During the last winter, I pulled the holding tank from my boat, s/v Pretty Gee. The tank had difficult to trace leak that turned out to be due to a couple of cracks in the side of the tank. When I pulled the tank, I noticed that there is a fairly large space in front of the tank that is unused. I decided to glass this section in and add a small round inspection plate to effectively create a crash compartment at the bow of the boat.
As I was toying with the design of the crash compartment, I realized this would be the ideal time to extend the anchor locker as well, making the top of the crash compartment the bottom of the extended anchor locker. This would allow the rode to fall in to the locker much more cleanly, and leave the aft end of the chain locker for docklines and fenders. This would also shift the weight of the rode aft and far lower than it is currently, reducing how bow-heavy the boat is. Keeping the bows light on a multi-hull is a good idea as it helps prevent the bows from burying.
I glassed in a 3/4″ piece that is sloped at about a 45˚ angle from the hull-deck join at the bow to the stringer that runs along the forepeak. This will be the bottom of the new chain locker. A second 3/4″ piece will be glassed in at 90˚ to that to form the new aft end of the chain locker.
I added 1/4″ UHMWPE as a liner for the chain locker, and it was added to the bottom, sides and rear of the chain locker to help the rode slide down and protect the fiberglass from abrasion and damage from the chain. A drain hole and through-hull was added to the port side at the lowest point of the chain locker. I’m am planning on adding a solar vent fan to the hatch to improve air flow through the anchor locker and reduce corrosion of the rode. It will pull air up through the anchor locker drain and out the top of the foredeck hatch.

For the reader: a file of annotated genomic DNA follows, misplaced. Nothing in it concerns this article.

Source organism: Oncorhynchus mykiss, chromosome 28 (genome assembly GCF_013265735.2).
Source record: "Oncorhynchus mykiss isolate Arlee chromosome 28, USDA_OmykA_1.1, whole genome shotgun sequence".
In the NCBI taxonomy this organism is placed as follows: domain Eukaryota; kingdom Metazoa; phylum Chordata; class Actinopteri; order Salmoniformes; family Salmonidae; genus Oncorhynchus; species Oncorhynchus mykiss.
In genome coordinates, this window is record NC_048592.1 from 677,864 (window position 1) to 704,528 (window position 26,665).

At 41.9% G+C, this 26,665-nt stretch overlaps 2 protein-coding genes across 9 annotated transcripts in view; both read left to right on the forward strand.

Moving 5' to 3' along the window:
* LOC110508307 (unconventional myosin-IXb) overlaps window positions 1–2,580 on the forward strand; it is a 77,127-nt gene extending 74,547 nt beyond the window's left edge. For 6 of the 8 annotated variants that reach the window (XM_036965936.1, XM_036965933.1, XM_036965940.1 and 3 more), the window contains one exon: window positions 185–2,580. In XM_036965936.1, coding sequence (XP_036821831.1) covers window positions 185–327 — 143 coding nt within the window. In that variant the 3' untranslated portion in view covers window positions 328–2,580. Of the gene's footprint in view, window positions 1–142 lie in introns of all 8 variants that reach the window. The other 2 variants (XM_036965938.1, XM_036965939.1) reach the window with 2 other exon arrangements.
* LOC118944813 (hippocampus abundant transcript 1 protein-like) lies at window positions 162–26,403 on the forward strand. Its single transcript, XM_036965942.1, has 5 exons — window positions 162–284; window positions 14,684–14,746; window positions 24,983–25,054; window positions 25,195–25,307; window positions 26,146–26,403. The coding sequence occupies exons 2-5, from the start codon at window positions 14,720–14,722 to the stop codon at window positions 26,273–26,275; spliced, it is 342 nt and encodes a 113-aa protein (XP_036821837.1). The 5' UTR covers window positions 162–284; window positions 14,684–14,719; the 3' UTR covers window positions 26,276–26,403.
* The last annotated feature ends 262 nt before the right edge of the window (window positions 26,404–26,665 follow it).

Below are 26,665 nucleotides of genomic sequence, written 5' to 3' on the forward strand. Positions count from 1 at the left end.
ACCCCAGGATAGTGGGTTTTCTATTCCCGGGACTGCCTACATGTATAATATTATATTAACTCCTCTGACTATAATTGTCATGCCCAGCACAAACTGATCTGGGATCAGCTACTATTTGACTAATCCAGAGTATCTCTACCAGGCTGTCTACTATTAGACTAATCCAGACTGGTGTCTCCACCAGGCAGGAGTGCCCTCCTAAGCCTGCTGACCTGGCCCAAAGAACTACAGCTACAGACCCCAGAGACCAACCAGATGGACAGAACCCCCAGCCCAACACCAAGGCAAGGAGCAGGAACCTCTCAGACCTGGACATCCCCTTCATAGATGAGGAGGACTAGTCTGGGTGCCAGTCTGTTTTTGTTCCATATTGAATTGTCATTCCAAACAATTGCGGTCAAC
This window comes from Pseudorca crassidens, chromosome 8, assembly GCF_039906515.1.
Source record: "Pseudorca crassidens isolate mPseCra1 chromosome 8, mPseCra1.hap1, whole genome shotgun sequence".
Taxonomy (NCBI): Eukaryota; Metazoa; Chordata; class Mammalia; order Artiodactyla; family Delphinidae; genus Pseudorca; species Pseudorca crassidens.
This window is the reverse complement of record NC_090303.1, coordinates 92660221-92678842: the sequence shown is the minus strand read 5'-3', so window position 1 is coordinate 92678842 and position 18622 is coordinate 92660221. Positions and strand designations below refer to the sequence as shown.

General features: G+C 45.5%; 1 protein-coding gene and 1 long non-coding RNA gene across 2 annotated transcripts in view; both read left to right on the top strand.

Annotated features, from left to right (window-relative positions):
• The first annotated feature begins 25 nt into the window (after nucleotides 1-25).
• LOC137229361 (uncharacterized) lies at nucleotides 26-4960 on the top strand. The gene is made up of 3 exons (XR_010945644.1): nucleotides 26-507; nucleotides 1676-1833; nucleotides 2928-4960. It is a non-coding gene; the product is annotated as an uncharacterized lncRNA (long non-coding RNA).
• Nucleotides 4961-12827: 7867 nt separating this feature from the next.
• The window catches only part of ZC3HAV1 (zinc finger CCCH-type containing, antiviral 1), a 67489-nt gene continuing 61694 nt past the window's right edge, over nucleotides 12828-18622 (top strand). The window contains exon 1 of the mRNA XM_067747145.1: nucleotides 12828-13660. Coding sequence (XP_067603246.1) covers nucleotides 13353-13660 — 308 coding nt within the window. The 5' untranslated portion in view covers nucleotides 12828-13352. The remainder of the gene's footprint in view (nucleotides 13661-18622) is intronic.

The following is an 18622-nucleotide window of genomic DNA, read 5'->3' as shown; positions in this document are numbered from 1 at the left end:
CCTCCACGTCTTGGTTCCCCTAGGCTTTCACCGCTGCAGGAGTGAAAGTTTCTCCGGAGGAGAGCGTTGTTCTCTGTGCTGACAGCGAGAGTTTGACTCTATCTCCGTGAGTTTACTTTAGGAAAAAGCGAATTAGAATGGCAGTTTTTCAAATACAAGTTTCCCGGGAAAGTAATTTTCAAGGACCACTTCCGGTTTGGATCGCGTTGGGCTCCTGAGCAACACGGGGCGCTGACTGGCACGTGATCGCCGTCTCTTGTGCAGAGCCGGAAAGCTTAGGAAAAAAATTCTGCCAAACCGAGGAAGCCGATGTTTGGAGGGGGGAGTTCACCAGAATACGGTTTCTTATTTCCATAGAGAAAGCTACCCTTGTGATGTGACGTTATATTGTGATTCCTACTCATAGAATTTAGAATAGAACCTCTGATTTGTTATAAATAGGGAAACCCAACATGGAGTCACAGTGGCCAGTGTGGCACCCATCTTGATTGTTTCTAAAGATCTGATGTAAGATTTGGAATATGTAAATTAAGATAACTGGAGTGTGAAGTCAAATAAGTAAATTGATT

A short horizontal piece of 1/2″ was glassed in against the base of the first two pieces to complete the top deck of the new crash compartment. The last piece to be added will be a vertical 3/4″ piece that will form the aft wall of the “crash compartment”. This vertical piece has a 6″ diameter round inspection port in it. This will allow me to get a wrench into the back of the bow eye, should that ever need to be removed or modified. This will also allow me to inspect the “crash compartment”.
This modification gets the weight of the anchor rode down lower, and allows it to self-stow more cleanly when retrieving the rode. It increases the seaworthiness of the boat by isolating the forward-most section of the boat, which is most likely to be damaged in an impact.
The holding tank is now in the section that is in-between the new crash compartment and the head. I’m glassing the aft bulkhead in this section to completely isolate the holding tank area from the bilge. I’m also adding a second vent to the holding tank to improve air flow through the tank. It has been re-plumbed with new Trident 101 hose. All exposed plywood has been epoxy-coated or glassed over to protect the wood.